I use to always get a cold or flu every time I flew. I then learned some ideas from a frequent traveler. I start hydrating before I get on the plane and take extra vitamin c and echinacea in the days before the trip. As soon as I am in my seat, I wipe down everything with anti bacterial wipes: the seat belt, the tray, the arm rests. Even more importantly, I use a saline nasal spray before getting on the plane and again a couple times on board to keep the nasal passages less able to harbor the particles of whatever is recycling through the planes stale air system. BUT my question is that I have no idea about how to deal with jet lag. I would appreciate any ideas that have worked well for others. I would like to hit the ground running!
Jet lag - everyone has their own formula. Mine is simply to mentally set my clock to European time as soon as I go to the airport. So I never think about home time and get myself confused. Lots of water and no alchohol on the plane, and sleep if possible. Then when I land I make a point to stay outside, or at least walking around until at least 8PM. No alcohol, light meals at local times. It's usually a rough day for me, and I don't often enjoy what I'm seeing. But then I get to my hotel and go to sleep at 8PM and I sleep all the way to the next morning in time for breakfast and I'm on my way 100%. I've learned to not have anything important on arrival day, and to not count it as a day in the city. I'd rather do this than be half-jet lagged for several days.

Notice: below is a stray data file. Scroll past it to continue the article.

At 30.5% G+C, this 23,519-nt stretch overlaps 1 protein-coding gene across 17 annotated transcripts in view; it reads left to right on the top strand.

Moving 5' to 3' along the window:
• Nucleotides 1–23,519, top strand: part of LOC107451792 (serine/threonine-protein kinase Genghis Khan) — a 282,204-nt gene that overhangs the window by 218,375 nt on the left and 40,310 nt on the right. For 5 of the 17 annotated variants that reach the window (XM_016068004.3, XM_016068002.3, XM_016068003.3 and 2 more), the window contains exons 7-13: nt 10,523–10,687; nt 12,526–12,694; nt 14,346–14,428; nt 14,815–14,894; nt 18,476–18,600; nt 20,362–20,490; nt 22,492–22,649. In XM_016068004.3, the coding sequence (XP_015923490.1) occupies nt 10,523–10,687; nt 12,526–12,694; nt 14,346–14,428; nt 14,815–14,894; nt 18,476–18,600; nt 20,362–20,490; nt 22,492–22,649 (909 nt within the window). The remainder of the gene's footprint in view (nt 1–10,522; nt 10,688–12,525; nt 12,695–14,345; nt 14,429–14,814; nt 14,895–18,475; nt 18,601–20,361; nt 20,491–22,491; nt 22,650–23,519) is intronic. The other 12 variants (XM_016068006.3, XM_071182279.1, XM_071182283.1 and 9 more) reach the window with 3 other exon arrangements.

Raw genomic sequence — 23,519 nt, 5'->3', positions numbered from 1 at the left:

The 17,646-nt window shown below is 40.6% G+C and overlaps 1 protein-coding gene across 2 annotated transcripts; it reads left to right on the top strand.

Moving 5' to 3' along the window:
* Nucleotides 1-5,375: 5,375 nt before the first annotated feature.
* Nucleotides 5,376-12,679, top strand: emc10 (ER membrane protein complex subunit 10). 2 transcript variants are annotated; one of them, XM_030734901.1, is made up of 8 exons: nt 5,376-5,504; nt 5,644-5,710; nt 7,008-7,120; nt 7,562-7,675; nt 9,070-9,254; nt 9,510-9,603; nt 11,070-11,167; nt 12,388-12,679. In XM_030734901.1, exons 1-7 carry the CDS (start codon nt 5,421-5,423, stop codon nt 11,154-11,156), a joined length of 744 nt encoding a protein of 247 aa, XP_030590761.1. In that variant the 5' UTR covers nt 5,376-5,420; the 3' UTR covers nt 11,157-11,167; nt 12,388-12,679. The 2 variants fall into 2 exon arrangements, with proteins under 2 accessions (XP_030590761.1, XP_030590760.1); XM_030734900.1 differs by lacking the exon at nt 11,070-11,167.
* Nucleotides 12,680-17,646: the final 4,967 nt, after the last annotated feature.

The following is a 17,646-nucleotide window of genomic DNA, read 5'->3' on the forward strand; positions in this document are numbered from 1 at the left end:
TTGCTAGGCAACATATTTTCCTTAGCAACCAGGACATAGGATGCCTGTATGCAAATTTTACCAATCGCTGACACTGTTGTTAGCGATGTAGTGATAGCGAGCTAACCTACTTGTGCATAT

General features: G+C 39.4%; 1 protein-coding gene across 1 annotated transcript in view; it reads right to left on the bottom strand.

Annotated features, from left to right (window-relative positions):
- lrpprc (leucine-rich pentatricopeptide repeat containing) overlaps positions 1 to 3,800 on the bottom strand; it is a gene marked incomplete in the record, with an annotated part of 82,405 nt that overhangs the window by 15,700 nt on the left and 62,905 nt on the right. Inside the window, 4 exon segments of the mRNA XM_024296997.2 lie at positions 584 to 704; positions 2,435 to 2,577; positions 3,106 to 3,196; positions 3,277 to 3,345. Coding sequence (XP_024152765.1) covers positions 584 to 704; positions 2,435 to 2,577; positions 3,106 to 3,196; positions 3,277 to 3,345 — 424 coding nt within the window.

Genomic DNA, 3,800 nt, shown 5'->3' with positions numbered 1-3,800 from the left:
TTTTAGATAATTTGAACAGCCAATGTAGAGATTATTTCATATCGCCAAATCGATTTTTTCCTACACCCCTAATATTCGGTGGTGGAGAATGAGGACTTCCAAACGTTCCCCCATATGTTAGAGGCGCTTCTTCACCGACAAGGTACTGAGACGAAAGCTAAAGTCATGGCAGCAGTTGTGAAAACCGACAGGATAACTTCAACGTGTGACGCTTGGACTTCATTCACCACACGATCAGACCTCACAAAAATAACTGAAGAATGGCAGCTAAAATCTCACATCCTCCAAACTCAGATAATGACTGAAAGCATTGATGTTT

I don't usually get sick from flying, so I don't worry too much about germs on planes beyond basic hygine. I do drink a lot of water and orange juice. I love a good glass or three of wine, but never on a plane. I get motion sickness and even 1 drink can make mild turbulance into a problem, plus alcohol is a problem for keeping hydrated. What I do is try to be healthy for the few days before - nutritious foods, lots of water, keep myself feeling good before even getting on the plane.
I too try and wash my hands regularly. Seems like we have stayed healthier by doing that and wiping our seats and area down when flying. Clorox has some wipes in the travel section of Target that are easy to carry. Other wise I have gotten sick more when under too much stress on a trip. So we try not to over pack a vacation so we can get some rest too. I don't know what to say about Jet Lag except to get outside, seems like sun light helps. I am a very touchy sleeper so it doesn't work for me to shift my sleeping times. But if you can do that it probably would help. Other wise when you get there and when you get home try and get some good sun light.